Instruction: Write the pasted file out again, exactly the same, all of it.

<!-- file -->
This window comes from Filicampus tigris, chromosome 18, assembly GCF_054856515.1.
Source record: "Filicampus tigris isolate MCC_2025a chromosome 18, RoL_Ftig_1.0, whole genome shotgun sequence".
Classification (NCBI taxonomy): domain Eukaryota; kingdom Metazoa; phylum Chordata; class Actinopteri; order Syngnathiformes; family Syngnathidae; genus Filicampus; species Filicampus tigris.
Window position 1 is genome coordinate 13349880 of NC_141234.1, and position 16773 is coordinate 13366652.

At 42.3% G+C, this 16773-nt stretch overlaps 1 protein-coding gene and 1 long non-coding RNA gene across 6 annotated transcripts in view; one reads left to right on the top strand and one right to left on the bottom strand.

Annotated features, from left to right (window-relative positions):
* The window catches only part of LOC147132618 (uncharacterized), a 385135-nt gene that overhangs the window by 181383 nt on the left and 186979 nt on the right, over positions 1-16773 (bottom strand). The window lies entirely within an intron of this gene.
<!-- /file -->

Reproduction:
This window comes from Filicampus tigris, chromosome 18, assembly GCF_054856515.1.
Source record: "Filicampus tigris isolate MCC_2025a chromosome 18, RoL_Ftig_1.0, whole genome shotgun sequence".
Classification (NCBI taxonomy): domain Eukaryota; kingdom Metazoa; phylum Chordata; class Actinopteri; order Syngnathiformes; family Syngnathidae; genus Filicampus; species Filicampus tigris.
Window position 1 is genome coordinate 13349880 of NC_141234.1, and position 16773 is coordinate 13366652.

At 42.3% G+C, this 16773-nt stretch overlaps 1 protein-coding gene and 1 long non-coding RNA gene across 6 annotated transcripts in view; one reads left to right on the top strand and one right to left on the bottom strand.

Annotated features, from left to right (window-relative positions):
* The window catches only part of LOC147132618 (uncharacterized), a 385135-nt gene that overhangs the window by 181383 nt on the left and 186979 nt on the right, over positions 1-16773 (bottom strand). The window lies entirely within an intron of this gene.